Mr Abe should instead announce legislation for the tax to go up by one percentage point a year, for 12 years

The Economist writes that Kuroda’s stimulus was intended to make it easier for the prime minister both to carry out structural reforms and also to raise the consumption tax. But private consumption is too weak for the economy to bear a tax rise right now. So Mr Abe should instead announce legislation for the tax to go up by one percentage point a year, for 12 years. The increases should start when the economy can bear it. That will not be next year.

Gavyn Davies writes that following its most recent announcements the BoJ will now increase its balance sheet by 15 percent of GDP per annum, and will extend the average duration of its bond purchases from 7 years to 10 years. This is an open-ended programme of bond purchases that in dollar terms is about 70 percent as large as the peak rate of bond purchases under QE3 in the US.



Republishing and referencing

Bruegel considers itself a public good and takes no institutional standpoint. Anyone is free to republish and/or quote this post without prior consent. Please provide a full reference, clearly stating Bruegel and the relevant author as the source, and include a prominent hyperlink to the original post.

View comments
Read article More on this topic More by this author

Blog Post

Jérémie Cohen-Setton

The Fed’s rethinking of normality

What’s at stake: As we approach Jackson Hole, monetary policymakers are considering how to redesign monetary policy strategies to better cope with a low r-star environment.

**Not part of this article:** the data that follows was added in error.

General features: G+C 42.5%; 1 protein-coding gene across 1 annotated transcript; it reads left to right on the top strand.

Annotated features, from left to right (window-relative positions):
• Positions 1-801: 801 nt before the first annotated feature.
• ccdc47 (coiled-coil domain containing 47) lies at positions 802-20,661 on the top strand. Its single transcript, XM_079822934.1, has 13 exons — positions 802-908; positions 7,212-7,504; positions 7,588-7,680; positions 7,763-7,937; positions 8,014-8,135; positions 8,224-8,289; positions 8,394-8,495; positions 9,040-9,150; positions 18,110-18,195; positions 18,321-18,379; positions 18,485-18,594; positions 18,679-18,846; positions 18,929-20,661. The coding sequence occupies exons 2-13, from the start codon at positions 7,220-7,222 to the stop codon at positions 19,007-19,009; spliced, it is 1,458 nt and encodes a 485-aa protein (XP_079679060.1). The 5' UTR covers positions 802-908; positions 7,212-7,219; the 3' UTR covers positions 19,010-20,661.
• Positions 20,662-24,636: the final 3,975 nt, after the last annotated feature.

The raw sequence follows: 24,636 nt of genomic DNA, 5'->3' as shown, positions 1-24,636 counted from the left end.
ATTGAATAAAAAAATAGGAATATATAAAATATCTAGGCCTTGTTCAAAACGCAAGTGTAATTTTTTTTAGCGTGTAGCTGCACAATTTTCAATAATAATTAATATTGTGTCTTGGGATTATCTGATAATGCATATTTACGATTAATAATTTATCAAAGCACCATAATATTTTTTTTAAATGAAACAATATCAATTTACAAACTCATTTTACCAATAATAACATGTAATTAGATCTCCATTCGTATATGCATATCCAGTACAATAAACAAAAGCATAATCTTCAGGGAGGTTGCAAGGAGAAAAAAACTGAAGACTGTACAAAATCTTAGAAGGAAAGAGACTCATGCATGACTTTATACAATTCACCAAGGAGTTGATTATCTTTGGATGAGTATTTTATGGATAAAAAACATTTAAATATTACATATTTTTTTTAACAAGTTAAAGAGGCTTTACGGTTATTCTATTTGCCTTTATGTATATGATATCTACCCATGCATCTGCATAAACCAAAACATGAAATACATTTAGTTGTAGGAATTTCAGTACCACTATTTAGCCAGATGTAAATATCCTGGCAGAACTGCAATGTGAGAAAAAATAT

By: Jérémie Cohen-Setton Topic: Global Economics & Governance Date: August 22, 2016
Read article More on this topic More by this author

Blog Post

Jérémie Cohen-Setton

The state of macro redux

What’s at stake: In 2008, Olivier Blanchard argued in a paper called “the state of macro” that a largely shared vision of fluctuations and of methodology had emerged. With the financial crisis and our inability to prevent the greatest recession since the 1930s, the discipline entered into a period of soul searching. The discussions on the state of macro received new echoes this week after Blanchard published a short essay on the future of DSGE models.

By: Jérémie Cohen-Setton Topic: European Macroeconomics & Governance Date: August 16, 2016
Read about event

Upcoming Event

Oct
18
09:00

Innovation and economic reform in Europe and Japan

This event is co-organised by Bruegel and the Kobe University Graduate School of Economics.